FAMU sees dividend in campus tour by five-star player
By St. Clair Murraine
Outlook staff writer
James Spady, associate head football coach at FAMU, was at the 220 Quarterback Club weekly luncheon to discuss special teams.
Then, he made a statement about what it takes to build a winning football program. That set off a firestorm of questions about Kayvon Thibodeaux.
“If you could get great players, your job is halfway done,” said Spady just before Thibodeaux became the conversation for a good 15 minutes.
Thibodeaux is the No. 1 high school player in the country who is being sought after by at least five major schools, including FSU. He set social media afire when he took a recent unofficial visit to FAMU, doing an extensive tour of the campus.
He also took in a step show, visited the Hansel Tookes Recreation Center and the Gaither House.
The odds that Thibodeax, a senior at Oak Christian in Los Angeles, will settle on FAMU next signing day are very low. However, if he doesn’t become a Rattler, Spady said FAMU has already scored a victory by his tour of the campus.
In every post, Thibodeaux mentioned how much he was enjoying his first experience of being on a HBCU campus. He encouraged everyone considering college to do the same.
“I’d bet you if you asked him right now, he would rather be at FAMU than anywhere else,” Spady said.
He was realistic, though, noting that FAMU and other FCS schools are at a disadvantage against Power Five teams, when it comes to players of Thibodeaux’s caliber.
Nonetheless, his visit seemingly was great advertising for FAMU.
“I’ve never seen the hash tag FAMU used so many times as I’ve seen over the last three or four days,” Spady said without mentioning Thibodeaux’s name. “What’s this is going to do, whether we get this young man or not, is going to create influence to get the ones that we should get.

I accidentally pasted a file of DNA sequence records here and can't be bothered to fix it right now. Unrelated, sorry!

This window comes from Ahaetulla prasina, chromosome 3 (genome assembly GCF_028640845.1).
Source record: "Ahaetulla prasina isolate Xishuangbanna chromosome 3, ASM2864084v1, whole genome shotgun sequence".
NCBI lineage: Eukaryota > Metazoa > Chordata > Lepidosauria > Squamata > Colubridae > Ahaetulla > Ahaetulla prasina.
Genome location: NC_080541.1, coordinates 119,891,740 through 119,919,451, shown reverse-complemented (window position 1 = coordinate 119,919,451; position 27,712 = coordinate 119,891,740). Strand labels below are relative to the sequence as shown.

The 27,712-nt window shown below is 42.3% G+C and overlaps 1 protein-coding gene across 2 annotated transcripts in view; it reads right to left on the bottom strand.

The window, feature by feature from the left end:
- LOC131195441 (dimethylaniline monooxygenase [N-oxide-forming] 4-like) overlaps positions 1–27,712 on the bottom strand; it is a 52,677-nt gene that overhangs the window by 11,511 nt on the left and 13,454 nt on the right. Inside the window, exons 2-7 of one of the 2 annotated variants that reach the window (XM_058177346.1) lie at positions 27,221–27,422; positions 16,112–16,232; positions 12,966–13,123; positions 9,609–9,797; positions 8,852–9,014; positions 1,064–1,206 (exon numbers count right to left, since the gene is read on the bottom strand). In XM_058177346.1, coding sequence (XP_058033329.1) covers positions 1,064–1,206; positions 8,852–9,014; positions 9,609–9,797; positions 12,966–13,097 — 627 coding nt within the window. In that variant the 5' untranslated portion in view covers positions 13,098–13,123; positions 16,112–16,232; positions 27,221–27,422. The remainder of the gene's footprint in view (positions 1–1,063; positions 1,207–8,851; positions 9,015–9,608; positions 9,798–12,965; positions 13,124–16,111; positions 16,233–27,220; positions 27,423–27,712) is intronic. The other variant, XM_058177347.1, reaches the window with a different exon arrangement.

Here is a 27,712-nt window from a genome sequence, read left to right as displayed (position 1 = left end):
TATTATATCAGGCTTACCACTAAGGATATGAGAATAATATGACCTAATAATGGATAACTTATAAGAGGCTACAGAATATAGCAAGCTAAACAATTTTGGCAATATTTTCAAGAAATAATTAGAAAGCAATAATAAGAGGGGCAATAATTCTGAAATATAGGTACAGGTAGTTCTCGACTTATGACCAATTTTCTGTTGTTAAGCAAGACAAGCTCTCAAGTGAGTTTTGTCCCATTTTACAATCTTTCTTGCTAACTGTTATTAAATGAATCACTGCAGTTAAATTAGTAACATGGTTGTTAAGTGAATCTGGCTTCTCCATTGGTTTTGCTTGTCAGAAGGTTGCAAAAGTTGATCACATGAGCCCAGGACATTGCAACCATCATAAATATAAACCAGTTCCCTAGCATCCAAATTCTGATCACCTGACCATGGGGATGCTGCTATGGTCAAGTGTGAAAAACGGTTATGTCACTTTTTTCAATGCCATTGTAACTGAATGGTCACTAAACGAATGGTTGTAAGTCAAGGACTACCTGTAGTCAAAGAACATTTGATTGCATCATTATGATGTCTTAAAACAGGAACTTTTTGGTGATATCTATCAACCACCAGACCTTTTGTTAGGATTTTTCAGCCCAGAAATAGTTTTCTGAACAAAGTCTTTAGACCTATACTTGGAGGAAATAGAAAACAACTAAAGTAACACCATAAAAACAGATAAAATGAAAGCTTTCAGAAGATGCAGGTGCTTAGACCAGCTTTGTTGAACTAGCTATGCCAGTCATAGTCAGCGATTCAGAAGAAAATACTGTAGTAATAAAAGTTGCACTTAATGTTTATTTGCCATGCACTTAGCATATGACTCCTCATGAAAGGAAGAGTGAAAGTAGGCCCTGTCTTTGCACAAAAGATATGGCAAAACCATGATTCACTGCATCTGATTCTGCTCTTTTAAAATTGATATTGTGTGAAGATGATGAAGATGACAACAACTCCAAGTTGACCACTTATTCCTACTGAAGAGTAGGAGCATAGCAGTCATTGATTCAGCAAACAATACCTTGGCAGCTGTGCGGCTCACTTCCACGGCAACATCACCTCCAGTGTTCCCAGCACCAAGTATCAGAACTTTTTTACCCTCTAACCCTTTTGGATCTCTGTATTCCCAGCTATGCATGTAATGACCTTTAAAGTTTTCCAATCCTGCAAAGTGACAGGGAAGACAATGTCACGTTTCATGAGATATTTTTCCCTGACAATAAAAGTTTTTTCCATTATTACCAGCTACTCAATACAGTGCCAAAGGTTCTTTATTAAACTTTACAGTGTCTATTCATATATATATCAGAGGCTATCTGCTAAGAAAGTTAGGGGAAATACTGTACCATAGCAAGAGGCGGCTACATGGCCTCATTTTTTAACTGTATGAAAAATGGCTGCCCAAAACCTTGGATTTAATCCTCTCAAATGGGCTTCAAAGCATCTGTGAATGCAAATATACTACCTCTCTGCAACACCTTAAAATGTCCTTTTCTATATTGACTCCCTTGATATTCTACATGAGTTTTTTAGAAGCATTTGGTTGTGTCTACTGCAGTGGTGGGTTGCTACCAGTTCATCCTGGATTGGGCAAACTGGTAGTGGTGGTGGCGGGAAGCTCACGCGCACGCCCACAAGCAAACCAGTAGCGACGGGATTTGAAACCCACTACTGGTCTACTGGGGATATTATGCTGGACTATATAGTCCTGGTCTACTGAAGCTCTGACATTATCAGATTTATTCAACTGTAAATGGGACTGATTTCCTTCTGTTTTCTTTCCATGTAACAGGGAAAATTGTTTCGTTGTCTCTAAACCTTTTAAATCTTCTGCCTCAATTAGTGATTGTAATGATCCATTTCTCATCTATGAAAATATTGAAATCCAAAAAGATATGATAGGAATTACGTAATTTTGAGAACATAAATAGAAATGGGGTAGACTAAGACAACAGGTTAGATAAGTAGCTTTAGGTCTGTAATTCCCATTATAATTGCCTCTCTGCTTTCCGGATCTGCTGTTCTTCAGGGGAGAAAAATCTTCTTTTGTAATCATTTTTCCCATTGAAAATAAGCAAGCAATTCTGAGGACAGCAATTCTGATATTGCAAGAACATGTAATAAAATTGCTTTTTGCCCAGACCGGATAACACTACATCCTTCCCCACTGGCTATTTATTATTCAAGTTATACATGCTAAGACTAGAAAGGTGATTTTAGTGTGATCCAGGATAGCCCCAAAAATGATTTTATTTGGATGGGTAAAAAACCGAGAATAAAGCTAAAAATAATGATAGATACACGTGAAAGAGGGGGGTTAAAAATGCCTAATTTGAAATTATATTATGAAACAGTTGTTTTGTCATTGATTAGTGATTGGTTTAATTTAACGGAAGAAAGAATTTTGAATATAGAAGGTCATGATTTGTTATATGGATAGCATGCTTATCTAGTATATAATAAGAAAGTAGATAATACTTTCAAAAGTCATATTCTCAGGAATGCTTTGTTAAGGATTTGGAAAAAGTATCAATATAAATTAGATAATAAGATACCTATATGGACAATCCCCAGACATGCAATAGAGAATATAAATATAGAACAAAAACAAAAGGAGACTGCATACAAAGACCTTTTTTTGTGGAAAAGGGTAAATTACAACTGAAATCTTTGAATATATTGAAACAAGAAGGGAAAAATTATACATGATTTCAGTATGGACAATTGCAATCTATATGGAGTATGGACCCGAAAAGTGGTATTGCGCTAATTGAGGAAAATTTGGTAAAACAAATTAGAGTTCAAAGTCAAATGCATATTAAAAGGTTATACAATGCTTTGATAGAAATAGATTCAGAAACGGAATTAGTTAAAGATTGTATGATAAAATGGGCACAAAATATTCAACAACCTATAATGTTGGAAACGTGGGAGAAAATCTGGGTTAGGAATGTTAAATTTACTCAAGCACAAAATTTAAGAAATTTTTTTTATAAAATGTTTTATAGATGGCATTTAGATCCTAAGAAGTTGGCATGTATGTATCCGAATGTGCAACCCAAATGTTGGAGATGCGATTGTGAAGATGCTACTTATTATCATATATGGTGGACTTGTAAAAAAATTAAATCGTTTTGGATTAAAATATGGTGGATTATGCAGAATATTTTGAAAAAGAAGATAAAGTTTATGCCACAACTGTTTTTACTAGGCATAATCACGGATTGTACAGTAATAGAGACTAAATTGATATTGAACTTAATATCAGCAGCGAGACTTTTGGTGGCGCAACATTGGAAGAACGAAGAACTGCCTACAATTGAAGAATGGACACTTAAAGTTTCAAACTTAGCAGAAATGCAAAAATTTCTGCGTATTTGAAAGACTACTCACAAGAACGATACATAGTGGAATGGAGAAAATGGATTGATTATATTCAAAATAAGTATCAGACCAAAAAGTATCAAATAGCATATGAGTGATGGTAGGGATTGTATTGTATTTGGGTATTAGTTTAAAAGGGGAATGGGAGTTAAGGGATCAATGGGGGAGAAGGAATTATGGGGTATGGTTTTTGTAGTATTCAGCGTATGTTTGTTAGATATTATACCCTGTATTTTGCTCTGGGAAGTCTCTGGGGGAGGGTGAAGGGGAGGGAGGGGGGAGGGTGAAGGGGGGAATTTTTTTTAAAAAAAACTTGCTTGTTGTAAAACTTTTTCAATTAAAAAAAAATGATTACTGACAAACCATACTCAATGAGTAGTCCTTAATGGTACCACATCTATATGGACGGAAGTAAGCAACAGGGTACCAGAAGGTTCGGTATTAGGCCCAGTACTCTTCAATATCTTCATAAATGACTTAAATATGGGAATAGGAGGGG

“I don’t know if we are going to get him but he is a game changer. If we don’t get him, there is another game changer behind him that may be influenced by him.”
As for the main reason Spady, who was head coach at Alabama A&M before coming to FAMU, was at the luncheon, he had a lot of praise for special teams. Especially when it comes to the kicking game.
Spady also disclosed that head coach Willie Simmons had changed the way that special teams is coached. Simmons later said after Saturday practice the change is intended to put the same emphasis on special team as any other unit of the team.
Essentially, each phase of special team has a separate coach.
“You look at the offensive side of the ball and there are five coaches coaching 11 guys, look at the defensive side of the ball there are five coaches coaching 11 guys,” Simmons said. “So if you turn around to special teams, it’s still 11 guys on the field.
“If you have one guy trying to coach 11 guys you lose your effectiveness. You don’t have enough eyes in certain places.”
The fact that special teams could win or lose a game can’t be underestimated, Simmons said.
“Whenever one of those units takes the field, either points are at stake or huge or huge chunks of yards,” he said. “Whenever the field goal team or field goal block team lines up, there is a potential for points to go on the board. So the amount of yards that you gain or lose on each special teams is critical.”